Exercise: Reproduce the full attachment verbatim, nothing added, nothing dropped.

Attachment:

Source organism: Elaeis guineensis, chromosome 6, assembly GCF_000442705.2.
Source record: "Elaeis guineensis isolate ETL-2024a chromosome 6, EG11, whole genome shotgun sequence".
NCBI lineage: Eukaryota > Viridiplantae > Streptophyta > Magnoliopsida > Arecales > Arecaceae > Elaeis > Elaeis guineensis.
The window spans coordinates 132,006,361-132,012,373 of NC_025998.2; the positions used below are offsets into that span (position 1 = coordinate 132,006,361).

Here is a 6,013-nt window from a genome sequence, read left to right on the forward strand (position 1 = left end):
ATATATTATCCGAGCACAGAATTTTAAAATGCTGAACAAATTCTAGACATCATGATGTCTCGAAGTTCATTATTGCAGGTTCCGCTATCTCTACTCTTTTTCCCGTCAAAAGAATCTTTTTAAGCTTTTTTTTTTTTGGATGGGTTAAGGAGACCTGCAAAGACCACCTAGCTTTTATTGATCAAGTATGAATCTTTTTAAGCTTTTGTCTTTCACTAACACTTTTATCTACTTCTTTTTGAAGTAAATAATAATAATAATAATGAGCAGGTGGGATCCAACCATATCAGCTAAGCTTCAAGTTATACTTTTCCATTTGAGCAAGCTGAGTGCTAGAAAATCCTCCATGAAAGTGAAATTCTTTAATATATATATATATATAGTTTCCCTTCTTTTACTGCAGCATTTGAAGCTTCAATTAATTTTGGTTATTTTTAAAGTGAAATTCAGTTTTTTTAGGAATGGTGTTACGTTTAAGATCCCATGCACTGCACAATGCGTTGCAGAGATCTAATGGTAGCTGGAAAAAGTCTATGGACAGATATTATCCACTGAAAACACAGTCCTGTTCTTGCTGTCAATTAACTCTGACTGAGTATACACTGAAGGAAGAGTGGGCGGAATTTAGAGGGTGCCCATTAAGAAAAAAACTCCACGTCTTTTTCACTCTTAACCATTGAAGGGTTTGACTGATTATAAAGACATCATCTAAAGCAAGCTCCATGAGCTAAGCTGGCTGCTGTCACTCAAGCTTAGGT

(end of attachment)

Source organism: Elaeis guineensis, chromosome 6, assembly GCF_000442705.2.
Source record: "Elaeis guineensis isolate ETL-2024a chromosome 6, EG11, whole genome shotgun sequence".
NCBI lineage: Eukaryota > Viridiplantae > Streptophyta > Magnoliopsida > Arecales > Arecaceae > Elaeis > Elaeis guineensis.
The window spans coordinates 132,006,361-132,012,373 of NC_025998.2; the positions used below are offsets into that span (position 1 = coordinate 132,006,361).

Here is a 6,013-nt window from a genome sequence, read left to right on the forward strand (position 1 = left end):
ATATATTATCCGAGCACAGAATTTTAAAATGCTGAACAAATTCTAGACATCATGATGTCTCGAAGTTCATTATTGCAGGTTCCGCTATCTCTACTCTTTTTCCCGTCAAAAGAATCTTTTTAAGCTTTTTTTTTTTTGGATGGGTTAAGGAGACCTGCAAAGACCACCTAGCTTTTATTGATCAAGTATGAATCTTTTTAAGCTTTTGTCTTTCACTAACACTTTTATCTACTTCTTTTTGAAGTAAATAATAATAATAATAATGAGCAGGTGGGATCCAACCATATCAGCTAAGCTTCAAGTTATACTTTTCCATTTGAGCAAGCTGAGTGCTAGAAAATCCTCCATGAAAGTGAAATTCTTTAATATATATATATATATAGTTTCCCTTCTTTTACTGCAGCATTTGAAGCTTCAATTAATTTTGGTTATTTTTAAAGTGAAATTCAGTTTTTTTAGGAATGGTGTTACGTTTAAGATCCCATGCACTGCACAATGCGTTGCAGAGATCTAATGGTAGCTGGAAAAAGTCTATGGACAGATATTATCCACTGAAAACACAGTCCTGTTCTTGCTGTCAATTAACTCTGACTGAGTATACACTGAAGGAAGAGTGGGCGGAATTTAGAGGGTGCCCATTAAGAAAAAAACTCCACGTCTTTTTCACTCTTAACCATTGAAGGGTTTGACTGATTATAAAGACATCATCTAAAGCAAGCTCCATGAGCTAAGCTGGCTGCTGTCACTCAAGCTTAGGT